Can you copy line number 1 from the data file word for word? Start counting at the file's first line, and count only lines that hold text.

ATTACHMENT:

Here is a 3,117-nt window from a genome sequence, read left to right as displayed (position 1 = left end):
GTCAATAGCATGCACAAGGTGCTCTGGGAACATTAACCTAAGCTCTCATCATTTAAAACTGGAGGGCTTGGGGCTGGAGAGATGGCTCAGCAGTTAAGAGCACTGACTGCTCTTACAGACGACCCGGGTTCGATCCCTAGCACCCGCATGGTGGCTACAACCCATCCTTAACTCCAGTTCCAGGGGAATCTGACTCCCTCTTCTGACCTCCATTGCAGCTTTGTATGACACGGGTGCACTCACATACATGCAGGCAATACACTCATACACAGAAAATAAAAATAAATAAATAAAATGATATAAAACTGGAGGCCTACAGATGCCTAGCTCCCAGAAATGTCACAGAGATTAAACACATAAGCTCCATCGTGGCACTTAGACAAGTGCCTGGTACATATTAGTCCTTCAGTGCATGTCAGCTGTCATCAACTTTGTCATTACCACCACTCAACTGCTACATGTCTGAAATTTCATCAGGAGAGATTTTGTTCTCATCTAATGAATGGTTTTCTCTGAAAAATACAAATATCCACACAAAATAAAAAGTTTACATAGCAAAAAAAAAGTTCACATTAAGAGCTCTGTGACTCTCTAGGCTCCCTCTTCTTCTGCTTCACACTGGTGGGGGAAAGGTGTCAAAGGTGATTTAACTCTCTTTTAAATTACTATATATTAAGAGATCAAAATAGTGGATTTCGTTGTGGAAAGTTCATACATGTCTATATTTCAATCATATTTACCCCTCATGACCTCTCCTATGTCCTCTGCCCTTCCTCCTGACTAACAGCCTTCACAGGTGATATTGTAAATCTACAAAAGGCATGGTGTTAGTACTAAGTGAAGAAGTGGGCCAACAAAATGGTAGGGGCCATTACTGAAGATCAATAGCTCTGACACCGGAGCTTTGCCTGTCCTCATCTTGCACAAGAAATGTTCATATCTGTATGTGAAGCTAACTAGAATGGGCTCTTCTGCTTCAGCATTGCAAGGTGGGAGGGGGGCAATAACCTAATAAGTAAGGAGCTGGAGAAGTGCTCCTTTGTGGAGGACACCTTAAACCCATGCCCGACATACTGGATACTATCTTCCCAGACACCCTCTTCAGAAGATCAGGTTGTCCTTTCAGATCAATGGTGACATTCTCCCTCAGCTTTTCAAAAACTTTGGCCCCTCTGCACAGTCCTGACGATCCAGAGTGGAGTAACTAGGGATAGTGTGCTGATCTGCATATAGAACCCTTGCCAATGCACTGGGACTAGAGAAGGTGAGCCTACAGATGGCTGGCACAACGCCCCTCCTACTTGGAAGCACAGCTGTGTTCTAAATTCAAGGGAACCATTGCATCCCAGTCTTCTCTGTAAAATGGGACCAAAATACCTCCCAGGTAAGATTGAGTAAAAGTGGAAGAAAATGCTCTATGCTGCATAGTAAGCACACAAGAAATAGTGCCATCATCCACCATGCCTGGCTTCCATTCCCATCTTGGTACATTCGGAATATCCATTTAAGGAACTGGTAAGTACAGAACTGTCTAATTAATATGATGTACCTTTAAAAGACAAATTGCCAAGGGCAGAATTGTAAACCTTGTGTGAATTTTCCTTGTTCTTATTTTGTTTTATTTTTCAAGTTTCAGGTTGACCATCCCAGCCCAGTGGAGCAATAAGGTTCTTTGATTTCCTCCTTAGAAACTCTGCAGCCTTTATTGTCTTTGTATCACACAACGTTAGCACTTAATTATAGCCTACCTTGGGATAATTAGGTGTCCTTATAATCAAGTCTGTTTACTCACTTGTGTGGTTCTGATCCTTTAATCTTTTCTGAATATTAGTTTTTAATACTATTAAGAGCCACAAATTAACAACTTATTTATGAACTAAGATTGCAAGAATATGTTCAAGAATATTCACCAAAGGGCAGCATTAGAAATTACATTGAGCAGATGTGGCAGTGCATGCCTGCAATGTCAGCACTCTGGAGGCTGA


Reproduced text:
Here is a 3,117-nt window from a genome sequence, read left to right as displayed (position 1 = left end):